African traditional culture and modernity in Zakes Mda’s the heart of redness
Birama, Prosper Ndayi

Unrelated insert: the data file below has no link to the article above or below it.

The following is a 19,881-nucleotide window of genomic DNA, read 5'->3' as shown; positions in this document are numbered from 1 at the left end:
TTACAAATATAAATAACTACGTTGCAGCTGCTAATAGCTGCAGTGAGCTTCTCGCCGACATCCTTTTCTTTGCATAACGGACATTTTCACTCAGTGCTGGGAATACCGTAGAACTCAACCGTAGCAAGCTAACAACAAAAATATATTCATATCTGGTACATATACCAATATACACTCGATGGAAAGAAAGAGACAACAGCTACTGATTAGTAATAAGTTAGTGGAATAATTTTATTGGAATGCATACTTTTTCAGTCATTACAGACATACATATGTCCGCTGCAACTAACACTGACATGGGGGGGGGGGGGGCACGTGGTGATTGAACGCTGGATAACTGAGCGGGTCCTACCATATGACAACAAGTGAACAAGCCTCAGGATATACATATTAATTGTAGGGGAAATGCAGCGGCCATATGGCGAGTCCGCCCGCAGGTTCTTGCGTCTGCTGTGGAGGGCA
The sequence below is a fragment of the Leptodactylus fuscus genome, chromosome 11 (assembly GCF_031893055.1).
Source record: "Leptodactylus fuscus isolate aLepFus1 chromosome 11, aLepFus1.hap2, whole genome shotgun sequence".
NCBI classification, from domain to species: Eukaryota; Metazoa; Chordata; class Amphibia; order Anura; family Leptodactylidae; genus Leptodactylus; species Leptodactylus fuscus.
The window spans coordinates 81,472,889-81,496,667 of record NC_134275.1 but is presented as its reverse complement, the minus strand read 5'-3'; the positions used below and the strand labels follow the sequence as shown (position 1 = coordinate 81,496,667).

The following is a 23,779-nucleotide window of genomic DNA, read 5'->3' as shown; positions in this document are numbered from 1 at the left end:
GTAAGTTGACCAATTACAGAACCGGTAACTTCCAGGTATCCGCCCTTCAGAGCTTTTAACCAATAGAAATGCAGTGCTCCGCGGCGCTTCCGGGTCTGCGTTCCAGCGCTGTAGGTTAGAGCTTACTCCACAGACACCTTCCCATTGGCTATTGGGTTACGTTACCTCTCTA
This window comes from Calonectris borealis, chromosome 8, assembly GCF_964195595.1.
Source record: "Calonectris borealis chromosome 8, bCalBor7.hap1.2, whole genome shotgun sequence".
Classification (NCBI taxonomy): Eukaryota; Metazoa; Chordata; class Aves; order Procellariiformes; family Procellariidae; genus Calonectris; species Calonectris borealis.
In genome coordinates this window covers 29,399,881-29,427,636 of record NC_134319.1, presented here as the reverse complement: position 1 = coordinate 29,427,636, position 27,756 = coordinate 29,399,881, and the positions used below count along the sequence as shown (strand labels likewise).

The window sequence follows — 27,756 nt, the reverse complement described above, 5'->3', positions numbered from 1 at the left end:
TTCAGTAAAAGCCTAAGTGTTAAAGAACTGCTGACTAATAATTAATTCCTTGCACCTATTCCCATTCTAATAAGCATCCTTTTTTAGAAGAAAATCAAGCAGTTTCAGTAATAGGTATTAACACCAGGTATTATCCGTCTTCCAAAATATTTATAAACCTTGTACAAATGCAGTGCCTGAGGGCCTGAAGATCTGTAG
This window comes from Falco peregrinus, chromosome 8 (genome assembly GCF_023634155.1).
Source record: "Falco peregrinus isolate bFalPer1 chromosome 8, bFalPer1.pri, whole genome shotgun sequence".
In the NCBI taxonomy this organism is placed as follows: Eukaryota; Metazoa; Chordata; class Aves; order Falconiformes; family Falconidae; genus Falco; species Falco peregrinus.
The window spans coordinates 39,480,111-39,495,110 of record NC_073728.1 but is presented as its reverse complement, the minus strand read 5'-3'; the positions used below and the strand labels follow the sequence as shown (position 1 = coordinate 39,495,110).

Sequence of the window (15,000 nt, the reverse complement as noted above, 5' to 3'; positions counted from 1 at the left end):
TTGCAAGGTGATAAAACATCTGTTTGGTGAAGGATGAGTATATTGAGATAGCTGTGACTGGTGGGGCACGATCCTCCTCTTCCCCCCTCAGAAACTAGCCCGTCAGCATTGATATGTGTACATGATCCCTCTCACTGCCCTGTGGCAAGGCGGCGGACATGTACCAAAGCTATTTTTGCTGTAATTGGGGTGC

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In my thesis entitled ‘African Tradition and Modernity in Zakes Mda’s The Heart of Redness’, I analyze the way Western modernity and African traditions interact in Mda’s novel. I suggest that both modernity and tradition interact to produce a hybrid culture. This will become apparent in my analysis of the way Mda depicts the cattlekilling episode and the effects of Nongqawuse’s prophecy, and also in the novel’s contemporary characters. Mda shows the development of an African modernity through the semi-autobiographical figure of Camagu who is not slavishly indebted to Western ideas of progress, but is a hybrid of African values and a modern identity. In my thesis I will look at the way Mda also addresses the issue of the oppression of the Xhosa in colonial history, and the way he demonstrates that the divisions of the past deeply influence post-apartheid South Africa. In this regard, I will show how The Heart of Redness is a critique not only of colonial oppression, but also of the newer injustices plaguing the post-apartheid South African society. The focus of Mda’s critique in this regard is the proposed casino that stands as a model of environmentally destructive, unsustainable and capitalist development. Instead, Mda’s novel shows an alternative modernization of rural South African society, one which is based on community upliftment and environmentally friendly development. Through an exploration of the above aspects of the novel, my thesis shows that Mda’s writing exemplifies a hybrid African modernity, one that incorporates Western ideas as well as African values.